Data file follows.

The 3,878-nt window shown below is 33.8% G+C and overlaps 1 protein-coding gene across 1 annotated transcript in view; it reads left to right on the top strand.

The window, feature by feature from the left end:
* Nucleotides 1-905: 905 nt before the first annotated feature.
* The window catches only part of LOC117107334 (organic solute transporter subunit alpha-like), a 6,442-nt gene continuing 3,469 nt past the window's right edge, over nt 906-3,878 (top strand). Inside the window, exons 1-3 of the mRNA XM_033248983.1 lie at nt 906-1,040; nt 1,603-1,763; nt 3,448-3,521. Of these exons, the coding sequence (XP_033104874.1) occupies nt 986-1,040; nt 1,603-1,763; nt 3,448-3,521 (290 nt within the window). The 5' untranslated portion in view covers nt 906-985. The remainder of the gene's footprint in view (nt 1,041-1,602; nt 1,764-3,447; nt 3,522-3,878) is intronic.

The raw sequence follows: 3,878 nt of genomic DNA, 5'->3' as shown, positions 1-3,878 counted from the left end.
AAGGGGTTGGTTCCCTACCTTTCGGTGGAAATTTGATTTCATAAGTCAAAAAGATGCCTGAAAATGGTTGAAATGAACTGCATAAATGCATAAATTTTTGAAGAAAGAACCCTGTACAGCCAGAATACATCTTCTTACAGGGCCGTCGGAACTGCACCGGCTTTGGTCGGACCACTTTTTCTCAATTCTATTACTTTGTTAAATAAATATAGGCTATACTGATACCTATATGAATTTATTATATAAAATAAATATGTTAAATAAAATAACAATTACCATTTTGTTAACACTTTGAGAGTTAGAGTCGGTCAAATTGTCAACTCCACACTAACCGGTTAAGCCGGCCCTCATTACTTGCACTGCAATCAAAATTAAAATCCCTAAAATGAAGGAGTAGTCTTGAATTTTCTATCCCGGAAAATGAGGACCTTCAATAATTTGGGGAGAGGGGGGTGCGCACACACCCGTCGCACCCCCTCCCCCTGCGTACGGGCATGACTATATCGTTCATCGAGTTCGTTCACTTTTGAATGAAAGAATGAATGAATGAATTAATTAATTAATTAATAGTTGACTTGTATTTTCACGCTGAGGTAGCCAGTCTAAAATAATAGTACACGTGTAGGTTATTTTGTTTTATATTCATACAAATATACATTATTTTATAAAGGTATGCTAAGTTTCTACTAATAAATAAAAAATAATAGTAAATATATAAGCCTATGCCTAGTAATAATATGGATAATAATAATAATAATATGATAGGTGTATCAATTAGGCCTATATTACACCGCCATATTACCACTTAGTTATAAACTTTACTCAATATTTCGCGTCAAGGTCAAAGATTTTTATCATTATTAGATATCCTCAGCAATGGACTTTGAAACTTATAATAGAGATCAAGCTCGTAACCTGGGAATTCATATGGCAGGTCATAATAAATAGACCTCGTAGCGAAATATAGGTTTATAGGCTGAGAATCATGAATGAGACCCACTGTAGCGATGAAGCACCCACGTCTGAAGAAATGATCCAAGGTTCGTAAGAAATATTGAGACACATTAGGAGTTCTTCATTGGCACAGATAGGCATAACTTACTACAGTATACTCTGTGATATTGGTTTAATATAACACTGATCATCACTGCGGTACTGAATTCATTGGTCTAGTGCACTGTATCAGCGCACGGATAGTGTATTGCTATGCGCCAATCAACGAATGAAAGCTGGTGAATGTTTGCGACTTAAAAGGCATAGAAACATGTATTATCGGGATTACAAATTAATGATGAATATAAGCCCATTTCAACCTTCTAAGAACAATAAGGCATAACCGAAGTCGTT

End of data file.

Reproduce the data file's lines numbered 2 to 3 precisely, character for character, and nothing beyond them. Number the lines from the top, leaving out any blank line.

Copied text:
The window, feature by feature from the left end:
* Nucleotides 1-905: 905 nt before the first annotated feature.